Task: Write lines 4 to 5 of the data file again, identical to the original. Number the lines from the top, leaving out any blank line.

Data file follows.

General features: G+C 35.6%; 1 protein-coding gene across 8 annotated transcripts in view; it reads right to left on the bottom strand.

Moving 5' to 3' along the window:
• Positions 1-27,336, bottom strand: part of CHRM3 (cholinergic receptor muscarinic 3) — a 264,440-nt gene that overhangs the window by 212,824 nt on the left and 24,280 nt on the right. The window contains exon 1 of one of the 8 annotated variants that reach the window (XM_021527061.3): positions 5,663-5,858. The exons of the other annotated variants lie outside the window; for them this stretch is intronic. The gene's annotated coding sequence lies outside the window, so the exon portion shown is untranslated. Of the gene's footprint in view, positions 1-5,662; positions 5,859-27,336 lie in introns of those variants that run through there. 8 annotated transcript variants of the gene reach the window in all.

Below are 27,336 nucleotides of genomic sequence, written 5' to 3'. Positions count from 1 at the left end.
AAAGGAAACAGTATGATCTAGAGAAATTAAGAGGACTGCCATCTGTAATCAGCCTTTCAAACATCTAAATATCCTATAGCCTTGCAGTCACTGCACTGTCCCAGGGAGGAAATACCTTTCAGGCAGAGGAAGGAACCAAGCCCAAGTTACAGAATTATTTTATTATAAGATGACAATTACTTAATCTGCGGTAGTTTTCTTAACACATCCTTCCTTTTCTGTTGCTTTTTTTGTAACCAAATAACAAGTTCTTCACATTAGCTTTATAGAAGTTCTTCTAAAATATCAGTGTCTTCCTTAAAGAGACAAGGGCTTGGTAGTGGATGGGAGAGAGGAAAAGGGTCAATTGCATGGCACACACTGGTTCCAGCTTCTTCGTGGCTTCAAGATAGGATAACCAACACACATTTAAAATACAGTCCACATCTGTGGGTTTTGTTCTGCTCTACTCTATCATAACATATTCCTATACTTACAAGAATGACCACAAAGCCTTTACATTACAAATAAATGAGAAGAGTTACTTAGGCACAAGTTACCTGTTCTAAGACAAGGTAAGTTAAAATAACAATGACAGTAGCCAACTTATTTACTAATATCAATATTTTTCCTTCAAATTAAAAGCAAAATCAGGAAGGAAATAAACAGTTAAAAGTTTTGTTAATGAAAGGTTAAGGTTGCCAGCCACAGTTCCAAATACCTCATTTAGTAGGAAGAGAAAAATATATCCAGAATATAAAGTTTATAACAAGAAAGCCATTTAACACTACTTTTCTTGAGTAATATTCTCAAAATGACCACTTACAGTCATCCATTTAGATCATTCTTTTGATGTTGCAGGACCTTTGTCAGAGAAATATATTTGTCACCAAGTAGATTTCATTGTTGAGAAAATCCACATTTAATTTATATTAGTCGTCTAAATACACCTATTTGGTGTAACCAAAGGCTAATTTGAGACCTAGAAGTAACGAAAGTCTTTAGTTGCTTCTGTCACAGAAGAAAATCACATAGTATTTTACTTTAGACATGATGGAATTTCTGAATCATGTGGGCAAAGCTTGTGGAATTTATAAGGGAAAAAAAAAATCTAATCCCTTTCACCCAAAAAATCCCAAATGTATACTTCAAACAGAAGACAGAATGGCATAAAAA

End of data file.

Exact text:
Below are 27,336 nucleotides of genomic sequence, written 5' to 3'. Positions count from 1 at the left end.
AAAGGAAACAGTATGATCTAGAGAAATTAAGAGGACTGCCATCTGTAATCAGCCTTTCAAACATCTAAATATCCTATAGCCTTGCAGTCACTGCACTGTCCCAGGGAGGAAATACCTTTCAGGCAGAGGAAGGAACCAAGCCCAAGTTACAGAATTATTTTATTATAAGATGACAATTACTTAATCTGCGGTAGTTTTCTTAACACATCCTTCCTTTTCTGTTGCTTTTTTTGTAACCAAATAACAAGTTCTTCACATTAGCTTTATAGAAGTTCTTCTAAAATATCAGTGTCTTCCTTAAAGAGACAAGGGCTTGGTAGTGGATGGGAGAGAGGAAAAGGGTCAATTGCATGGCACACACTGGTTCCAGCTTCTTCGTGGCTTCAAGATAGGATAACCAACACACATTTAAAATACAGTCCACATCTGTGGGTTTTGTTCTGCTCTACTCTATCATAACATATTCCTATACTTACAAGAATGACCACAAAGCCTTTACATTACAAATAAATGAGAAGAGTTACTTAGGCACAAGTTACCTGTTCTAAGACAAGGTAAGTTAAAATAACAATGACAGTAGCCAACTTATTTACTAATATCAATATTTTTCCTTCAAATTAAAAGCAAAATCAGGAAGGAAATAAACAGTTAAAAGTTTTGTTAATGAAAGGTTAAGGTTGCCAGCCACAGTTCCAAATACCTCATTTAGTAGGAAGAGAAAAATATATCCAGAATATAAAGTTTATAACAAGAAAGCCATTTAACACTACTTTTCTTGAGTAATATTCTCAAAATGACCACTTACAGTCATCCATTTAGATCATTCTTTTGATGTTGCAGGACCTTTGTCAGAGAAATATATTTGTCACCAAGTAGATTTCATTGTTGAGAAAATCCACATTTAATTTATATTAGTCGTCTAAATACACCTATTTGGTGTAACCAAAGGCTAATTTGAGACCTAGAAGTAACGAAAGTCTTTAGTTGCTTCTGTCACAGAAGAAAATCACATAGTATTTTACTTTAGACATGATGGAATTTCTGAATCATGTGGGCAAAGCTTGTGGAATTTATAAGGGAAAAAAAAAATCTAATCCCTTTCACCCAAAAAATCCCAAATGTATACTTCAAACAGAAGACAGAATGGCATAAAAA